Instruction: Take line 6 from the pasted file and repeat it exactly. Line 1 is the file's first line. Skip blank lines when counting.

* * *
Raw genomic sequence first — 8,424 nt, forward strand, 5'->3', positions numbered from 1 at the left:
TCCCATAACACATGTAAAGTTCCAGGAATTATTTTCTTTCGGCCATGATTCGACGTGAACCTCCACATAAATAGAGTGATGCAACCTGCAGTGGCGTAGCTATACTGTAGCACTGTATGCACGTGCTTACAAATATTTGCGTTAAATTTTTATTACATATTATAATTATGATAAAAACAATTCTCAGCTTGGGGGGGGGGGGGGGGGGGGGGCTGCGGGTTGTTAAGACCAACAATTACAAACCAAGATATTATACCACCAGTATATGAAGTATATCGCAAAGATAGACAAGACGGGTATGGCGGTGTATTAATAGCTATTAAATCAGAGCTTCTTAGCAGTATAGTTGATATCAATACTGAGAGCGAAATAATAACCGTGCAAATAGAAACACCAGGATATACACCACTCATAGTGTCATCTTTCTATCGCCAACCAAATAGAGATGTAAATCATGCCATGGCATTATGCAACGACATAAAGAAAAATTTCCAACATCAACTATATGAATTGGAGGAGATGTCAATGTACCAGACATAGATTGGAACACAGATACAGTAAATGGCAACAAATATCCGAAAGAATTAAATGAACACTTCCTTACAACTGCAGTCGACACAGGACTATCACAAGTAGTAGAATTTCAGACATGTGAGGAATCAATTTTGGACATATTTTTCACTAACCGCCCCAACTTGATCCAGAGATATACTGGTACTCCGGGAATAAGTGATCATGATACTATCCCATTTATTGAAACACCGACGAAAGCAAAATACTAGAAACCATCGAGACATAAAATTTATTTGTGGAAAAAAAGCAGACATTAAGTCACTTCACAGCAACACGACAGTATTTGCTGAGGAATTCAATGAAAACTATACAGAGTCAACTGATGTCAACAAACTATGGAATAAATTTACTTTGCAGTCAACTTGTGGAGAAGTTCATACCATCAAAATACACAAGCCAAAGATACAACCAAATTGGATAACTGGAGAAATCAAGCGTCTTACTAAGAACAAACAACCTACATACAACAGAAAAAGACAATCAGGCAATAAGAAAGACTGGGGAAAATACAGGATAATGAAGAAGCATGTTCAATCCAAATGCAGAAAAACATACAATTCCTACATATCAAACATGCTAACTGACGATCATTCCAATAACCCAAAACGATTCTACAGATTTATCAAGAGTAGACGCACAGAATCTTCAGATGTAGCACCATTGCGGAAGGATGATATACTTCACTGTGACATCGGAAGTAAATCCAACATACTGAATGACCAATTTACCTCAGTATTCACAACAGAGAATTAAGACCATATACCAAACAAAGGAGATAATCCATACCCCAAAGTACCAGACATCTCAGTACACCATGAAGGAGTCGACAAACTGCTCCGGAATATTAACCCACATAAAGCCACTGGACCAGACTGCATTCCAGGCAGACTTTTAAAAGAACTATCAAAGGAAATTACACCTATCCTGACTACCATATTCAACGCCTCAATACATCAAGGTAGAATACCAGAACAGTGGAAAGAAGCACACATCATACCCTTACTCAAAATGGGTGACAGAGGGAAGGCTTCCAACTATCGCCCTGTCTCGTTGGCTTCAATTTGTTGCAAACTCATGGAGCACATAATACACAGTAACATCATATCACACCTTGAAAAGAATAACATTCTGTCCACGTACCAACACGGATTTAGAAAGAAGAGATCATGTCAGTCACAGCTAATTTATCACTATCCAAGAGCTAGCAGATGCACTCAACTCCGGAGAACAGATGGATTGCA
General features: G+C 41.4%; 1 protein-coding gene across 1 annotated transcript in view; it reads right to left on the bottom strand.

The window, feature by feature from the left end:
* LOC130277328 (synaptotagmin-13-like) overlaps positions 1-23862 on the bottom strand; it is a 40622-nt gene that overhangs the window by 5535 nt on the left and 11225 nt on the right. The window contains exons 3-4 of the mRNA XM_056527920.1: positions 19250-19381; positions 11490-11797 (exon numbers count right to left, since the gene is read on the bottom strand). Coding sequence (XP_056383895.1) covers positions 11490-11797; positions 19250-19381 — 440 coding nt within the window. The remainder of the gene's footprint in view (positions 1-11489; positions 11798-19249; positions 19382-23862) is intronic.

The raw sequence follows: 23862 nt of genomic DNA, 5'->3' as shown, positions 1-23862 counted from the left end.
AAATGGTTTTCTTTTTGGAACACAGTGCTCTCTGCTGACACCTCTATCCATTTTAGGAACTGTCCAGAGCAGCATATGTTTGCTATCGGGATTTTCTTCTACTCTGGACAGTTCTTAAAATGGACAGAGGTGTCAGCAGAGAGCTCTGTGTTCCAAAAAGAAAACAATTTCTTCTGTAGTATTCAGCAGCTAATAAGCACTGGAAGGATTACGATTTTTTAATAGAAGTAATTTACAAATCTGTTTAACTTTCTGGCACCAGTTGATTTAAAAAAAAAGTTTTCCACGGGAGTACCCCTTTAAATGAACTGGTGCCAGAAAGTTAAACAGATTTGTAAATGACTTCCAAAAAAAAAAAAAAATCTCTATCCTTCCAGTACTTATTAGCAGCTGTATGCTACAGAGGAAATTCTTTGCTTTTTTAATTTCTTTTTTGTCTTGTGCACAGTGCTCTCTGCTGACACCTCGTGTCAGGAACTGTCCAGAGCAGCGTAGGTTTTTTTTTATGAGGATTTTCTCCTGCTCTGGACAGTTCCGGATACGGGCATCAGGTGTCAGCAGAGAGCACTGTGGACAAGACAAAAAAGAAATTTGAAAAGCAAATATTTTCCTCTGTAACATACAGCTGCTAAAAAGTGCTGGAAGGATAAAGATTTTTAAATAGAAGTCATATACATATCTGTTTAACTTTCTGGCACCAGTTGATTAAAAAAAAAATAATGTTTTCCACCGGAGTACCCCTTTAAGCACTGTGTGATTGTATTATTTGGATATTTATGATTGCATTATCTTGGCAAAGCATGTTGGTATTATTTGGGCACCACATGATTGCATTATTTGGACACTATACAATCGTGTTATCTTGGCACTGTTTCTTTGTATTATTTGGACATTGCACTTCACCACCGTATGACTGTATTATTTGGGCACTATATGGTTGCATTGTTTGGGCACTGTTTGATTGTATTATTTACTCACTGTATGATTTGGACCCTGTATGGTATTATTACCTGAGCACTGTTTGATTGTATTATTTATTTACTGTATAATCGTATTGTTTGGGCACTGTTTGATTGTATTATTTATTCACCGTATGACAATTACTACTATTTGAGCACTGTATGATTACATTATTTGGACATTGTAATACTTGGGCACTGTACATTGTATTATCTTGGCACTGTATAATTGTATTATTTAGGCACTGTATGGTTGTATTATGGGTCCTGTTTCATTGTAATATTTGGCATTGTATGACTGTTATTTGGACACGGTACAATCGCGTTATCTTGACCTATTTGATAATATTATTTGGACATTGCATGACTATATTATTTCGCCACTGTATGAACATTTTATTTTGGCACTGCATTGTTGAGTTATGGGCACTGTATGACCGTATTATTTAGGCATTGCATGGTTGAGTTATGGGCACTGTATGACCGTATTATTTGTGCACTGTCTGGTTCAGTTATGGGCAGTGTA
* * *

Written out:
The raw sequence follows: 23862 nt of genomic DNA, 5'->3' as shown, positions 1-23862 counted from the left end.